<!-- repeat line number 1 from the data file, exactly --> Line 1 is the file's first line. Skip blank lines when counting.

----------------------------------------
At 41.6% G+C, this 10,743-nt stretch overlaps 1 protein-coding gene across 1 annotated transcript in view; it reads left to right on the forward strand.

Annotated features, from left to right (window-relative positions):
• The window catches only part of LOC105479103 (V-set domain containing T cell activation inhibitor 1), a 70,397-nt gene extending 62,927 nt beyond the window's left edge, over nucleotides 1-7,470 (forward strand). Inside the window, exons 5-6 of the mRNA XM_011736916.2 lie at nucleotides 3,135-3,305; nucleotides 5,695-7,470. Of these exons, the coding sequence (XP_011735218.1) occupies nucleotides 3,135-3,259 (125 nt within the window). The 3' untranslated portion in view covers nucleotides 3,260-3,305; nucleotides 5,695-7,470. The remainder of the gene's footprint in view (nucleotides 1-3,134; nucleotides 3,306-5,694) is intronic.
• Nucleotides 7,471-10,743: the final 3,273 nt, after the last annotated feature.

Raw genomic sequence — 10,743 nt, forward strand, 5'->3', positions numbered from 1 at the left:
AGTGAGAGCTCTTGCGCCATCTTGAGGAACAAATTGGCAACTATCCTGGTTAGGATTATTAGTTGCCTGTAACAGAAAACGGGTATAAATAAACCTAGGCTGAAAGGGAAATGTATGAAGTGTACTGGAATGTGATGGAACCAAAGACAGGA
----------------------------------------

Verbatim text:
At 41.6% G+C, this 10,743-nt stretch overlaps 1 protein-coding gene across 1 annotated transcript in view; it reads left to right on the forward strand.